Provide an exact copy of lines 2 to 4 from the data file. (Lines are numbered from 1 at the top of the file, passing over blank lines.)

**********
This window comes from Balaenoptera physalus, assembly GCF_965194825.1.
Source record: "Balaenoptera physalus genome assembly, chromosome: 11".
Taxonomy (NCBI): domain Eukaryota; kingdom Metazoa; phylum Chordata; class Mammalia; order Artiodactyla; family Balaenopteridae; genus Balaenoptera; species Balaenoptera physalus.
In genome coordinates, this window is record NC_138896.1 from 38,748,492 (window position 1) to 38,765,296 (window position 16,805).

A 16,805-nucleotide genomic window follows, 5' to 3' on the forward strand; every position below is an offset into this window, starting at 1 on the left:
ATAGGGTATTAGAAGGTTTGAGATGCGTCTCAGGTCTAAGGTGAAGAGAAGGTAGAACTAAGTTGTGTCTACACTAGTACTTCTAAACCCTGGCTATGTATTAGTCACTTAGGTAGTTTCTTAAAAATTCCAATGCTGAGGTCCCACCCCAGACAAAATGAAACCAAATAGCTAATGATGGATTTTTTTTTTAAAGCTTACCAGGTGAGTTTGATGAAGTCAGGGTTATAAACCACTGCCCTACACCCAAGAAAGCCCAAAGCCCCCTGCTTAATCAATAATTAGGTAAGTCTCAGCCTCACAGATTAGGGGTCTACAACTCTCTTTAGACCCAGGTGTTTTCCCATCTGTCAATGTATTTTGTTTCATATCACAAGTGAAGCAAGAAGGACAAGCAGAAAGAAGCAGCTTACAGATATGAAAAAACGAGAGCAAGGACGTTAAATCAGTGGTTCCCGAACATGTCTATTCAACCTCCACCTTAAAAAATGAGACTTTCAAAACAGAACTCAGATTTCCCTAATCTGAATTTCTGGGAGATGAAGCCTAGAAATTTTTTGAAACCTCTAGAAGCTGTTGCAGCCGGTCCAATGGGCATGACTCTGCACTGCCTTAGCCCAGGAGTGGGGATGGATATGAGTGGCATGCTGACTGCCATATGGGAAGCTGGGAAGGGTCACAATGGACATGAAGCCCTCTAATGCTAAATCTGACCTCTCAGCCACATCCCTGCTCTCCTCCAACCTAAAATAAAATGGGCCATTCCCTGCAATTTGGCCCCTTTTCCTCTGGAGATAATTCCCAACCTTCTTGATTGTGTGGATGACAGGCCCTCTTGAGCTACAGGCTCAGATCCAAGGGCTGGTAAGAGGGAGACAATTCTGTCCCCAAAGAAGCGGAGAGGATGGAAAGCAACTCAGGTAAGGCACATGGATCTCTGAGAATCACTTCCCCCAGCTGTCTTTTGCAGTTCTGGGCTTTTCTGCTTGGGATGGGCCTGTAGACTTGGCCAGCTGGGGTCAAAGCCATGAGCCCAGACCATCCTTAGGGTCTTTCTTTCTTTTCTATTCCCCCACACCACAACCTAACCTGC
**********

Source record: "Balaenoptera physalus genome assembly, chromosome: 11".
Taxonomy (NCBI): domain Eukaryota; kingdom Metazoa; phylum Chordata; class Mammalia; order Artiodactyla; family Balaenopteridae; genus Balaenoptera; species Balaenoptera physalus.
In genome coordinates, this window is record NC_138896.1 from 38,748,492 (window position 1) to 38,765,296 (window position 16,805).